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May 1st, 2013

Honesty

Posting early in the day, so I don't have to panic about it later when I'm inevitably cramming homework into the late hours. See? I can learn. Sometimes.

This week has been rough. We had a guest comic artist talk to us about Tumblr presence/usage (since my teacher is mostly Tumblr-illiterate and it's part of our class assignment) and it was helpful and informative. It also reminded me why I had essentially removed myself from fandom in general, and forced me to start making my way back to it. People will never care about you or your original work unless they are already familiar with you through other things they know - i.e. fanart. Fanart is a great way to build an audience who may then bridge into your original work. But the only thing I've been hugely fandom-level into was KOTOR, and (though I still get multiple favorites on my KOTOR stuff each week on DeviantArt) it's really not in fashion anymore.

What's my deal with fandom? I find it too difficult to keep my finger on the pulse of fandom, to start with. It moves too fast, and I can't keep up. Typically, I get into various properties late in the game anyway. Nowadays, I feel out of touch, both with fandom and with internet culture in general (I'm sensing a generation gap, and that scares me, too). I don't understand why certain things are popular, or even funny. Sometimes fandom takes things way too far. Or, often, I'm morally opposed to particular movements that are generally accepted. I feel overwhelmed. I feel confused. I feel defensive. My practice has been to just stay out of it; how am I to overcome all this, make friends, and jump back in?

Really, I don't know. Gradually, I suppose. I think I need to remember all the things I do love (though not necessarily at obsession-levels), and figure out how to represent those to the fan communities via fanworks and commentary that are honest instead of whatever I think the common perception is. Grimm, perhaps? Skyrim? Mass Effect is still pretty popular, and I loved those. I miss playing SWTOR, but the fact that there are 8 storylines makes it harder for other players to relate to one's own experience - still, worth a try, I guess. Eventually I'll get the hang of things and start building that audience again.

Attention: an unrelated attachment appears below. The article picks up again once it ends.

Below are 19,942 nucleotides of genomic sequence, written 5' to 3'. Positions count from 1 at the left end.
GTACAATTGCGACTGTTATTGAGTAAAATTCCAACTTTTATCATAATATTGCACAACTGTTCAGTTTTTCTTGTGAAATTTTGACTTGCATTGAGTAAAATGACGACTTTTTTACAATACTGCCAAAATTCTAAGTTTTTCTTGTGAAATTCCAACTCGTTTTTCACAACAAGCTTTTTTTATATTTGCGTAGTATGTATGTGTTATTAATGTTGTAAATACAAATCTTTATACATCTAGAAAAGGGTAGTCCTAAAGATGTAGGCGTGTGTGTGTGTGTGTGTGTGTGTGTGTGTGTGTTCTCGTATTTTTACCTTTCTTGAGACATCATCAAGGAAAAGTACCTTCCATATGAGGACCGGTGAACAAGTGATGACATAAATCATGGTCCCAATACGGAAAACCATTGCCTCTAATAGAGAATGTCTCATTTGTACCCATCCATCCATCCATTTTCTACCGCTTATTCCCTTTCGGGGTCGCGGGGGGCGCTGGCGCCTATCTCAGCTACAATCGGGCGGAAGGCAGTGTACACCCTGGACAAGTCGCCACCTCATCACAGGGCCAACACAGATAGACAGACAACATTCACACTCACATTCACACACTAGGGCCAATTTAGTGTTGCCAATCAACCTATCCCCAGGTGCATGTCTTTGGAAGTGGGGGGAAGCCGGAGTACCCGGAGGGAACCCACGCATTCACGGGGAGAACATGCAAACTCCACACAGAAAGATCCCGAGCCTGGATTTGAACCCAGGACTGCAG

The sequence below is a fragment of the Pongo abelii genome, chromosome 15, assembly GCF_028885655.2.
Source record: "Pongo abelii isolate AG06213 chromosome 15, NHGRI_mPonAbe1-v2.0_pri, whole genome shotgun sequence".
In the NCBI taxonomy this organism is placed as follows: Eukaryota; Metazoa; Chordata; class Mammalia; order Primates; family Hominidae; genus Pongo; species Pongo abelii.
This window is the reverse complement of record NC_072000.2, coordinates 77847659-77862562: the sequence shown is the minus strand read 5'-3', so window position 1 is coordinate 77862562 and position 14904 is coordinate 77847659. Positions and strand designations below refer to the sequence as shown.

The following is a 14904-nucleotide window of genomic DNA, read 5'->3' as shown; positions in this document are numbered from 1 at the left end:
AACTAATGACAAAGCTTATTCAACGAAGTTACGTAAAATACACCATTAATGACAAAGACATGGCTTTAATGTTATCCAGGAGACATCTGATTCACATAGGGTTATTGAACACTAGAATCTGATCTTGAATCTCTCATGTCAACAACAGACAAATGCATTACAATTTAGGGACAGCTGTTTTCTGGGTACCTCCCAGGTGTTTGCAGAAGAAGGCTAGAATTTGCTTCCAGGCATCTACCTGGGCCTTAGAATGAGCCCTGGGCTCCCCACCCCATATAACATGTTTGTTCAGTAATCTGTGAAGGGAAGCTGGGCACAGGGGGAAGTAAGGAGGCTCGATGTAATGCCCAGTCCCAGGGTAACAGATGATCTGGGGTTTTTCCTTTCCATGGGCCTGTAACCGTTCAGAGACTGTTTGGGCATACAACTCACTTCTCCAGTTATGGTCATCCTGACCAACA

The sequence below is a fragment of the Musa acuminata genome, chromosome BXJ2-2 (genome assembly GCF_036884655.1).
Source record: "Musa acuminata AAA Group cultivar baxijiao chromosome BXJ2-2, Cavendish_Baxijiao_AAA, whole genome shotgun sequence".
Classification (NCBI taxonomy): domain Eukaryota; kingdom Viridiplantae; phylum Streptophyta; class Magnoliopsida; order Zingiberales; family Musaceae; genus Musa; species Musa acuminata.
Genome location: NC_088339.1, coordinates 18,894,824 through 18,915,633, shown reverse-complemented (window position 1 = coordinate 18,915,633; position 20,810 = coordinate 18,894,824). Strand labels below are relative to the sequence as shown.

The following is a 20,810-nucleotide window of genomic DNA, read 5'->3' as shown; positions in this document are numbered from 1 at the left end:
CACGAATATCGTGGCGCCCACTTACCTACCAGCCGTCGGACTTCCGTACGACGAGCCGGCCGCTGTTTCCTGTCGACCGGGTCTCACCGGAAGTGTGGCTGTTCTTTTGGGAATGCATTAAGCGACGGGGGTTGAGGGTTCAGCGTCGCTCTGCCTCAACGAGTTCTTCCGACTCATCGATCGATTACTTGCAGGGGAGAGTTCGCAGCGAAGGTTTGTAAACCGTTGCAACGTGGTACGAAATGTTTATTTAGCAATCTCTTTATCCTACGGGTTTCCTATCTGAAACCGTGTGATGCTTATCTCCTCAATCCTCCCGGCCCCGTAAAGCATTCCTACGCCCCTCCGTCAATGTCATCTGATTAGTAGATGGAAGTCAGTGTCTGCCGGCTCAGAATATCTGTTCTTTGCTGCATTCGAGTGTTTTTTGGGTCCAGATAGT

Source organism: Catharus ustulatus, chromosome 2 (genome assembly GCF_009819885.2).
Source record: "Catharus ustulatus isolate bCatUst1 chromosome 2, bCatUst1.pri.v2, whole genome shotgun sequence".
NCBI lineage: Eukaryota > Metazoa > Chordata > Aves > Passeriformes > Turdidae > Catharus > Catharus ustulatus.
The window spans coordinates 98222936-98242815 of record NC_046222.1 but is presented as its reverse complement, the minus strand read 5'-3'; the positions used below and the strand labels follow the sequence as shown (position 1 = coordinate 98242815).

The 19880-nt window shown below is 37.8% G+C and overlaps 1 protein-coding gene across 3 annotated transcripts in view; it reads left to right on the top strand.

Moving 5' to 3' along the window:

In the meantime, I read something today that really helped me get over my paralysis about some of the questions I'm still struggling with, about which stories to tell and which movements to champion. It's on my friend's blog, about Spheres of Influence and how we can make a difference around us when there's so much to do. I hope you'll take a look. My personal answer: stop trying to moralize and focus on just telling a fun story. Themes that manifest can be strengthened in the second draft, and they will feel more natural. Trying to anticipate what lessons the world needs comes off as not only arrogant and self-righteous, but just as impractical as trying to write what you think will be popular. But the first thing to do will be to just let go. I keep going back to my childhood mentality that nobody will like me if I tell them my real feelings. I'm still struggling with genuineness in my work, and revealing myself that honestly is scary.

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